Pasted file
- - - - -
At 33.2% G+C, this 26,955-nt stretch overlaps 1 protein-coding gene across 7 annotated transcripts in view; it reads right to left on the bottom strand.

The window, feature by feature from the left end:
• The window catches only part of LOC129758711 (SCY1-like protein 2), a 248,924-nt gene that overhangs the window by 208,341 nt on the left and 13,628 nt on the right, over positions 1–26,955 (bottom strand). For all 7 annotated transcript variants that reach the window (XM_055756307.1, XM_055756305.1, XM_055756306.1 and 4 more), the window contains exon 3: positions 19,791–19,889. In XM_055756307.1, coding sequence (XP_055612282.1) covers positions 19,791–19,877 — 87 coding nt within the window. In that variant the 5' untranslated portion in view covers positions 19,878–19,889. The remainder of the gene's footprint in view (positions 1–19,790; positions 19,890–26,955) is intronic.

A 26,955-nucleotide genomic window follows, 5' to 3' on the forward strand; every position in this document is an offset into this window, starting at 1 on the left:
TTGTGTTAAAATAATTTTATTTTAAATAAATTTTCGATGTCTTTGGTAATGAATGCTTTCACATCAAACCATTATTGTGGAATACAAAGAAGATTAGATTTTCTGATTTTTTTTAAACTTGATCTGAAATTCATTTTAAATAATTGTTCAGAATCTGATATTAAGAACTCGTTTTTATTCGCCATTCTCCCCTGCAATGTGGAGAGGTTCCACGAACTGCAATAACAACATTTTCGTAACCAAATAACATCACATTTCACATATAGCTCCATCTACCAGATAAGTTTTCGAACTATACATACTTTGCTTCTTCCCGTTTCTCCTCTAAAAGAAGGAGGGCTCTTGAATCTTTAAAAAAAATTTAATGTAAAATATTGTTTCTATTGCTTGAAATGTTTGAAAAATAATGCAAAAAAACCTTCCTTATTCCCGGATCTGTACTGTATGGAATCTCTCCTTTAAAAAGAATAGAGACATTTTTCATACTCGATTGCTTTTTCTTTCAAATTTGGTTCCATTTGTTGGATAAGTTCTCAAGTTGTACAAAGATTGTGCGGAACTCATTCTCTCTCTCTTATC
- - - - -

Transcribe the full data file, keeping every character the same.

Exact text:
At 33.2% G+C, this 26,955-nt stretch overlaps 1 protein-coding gene across 7 annotated transcripts in view; it reads right to left on the bottom strand.

The window, feature by feature from the left end:
• The window catches only part of LOC129758711 (SCY1-like protein 2), a 248,924-nt gene that overhangs the window by 208,341 nt on the left and 13,628 nt on the right, over positions 1–26,955 (bottom strand). For all 7 annotated transcript variants that reach the window (XM_055756307.1, XM_055756305.1, XM_055756306.1 and 4 more), the window contains exon 3: positions 19,791–19,889. In XM_055756307.1, coding sequence (XP_055612282.1) covers positions 19,791–19,877 — 87 coding nt within the window. In that variant the 5' untranslated portion in view covers positions 19,878–19,889. The remainder of the gene's footprint in view (positions 1–19,790; positions 19,890–26,955) is intronic.

A 26,955-nucleotide genomic window follows, 5' to 3' on the forward strand; every position in this document is an offset into this window, starting at 1 on the left:
TTGTGTTAAAATAATTTTATTTTAAATAAATTTTCGATGTCTTTGGTAATGAATGCTTTCACATCAAACCATTATTGTGGAATACAAAGAAGATTAGATTTTCTGATTTTTTTTAAACTTGATCTGAAATTCATTTTAAATAATTGTTCAGAATCTGATATTAAGAACTCGTTTTTATTCGCCATTCTCCCCTGCAATGTGGAGAGGTTCCACGAACTGCAATAACAACATTTTCGTAACCAAATAACATCACATTTCACATATAGCTCCATCTACCAGATAAGTTTTCGAACTATACATACTTTGCTTCTTCCCGTTTCTCCTCTAAAAGAAGGAGGGCTCTTGAATCTTTAAAAAAAATTTAATGTAAAATATTGTTTCTATTGCTTGAAATGTTTGAAAAATAATGCAAAAAAACCTTCCTTATTCCCGGATCTGTACTGTATGGAATCTCTCCTTTAAAAAGAATAGAGACATTTTTCATACTCGATTGCTTTTTCTTTCAAATTTGGTTCCATTTGTTGGATAAGTTCTCAAGTTGTACAAAGATTGTGCGGAACTCATTCTCTCTCTCTTATC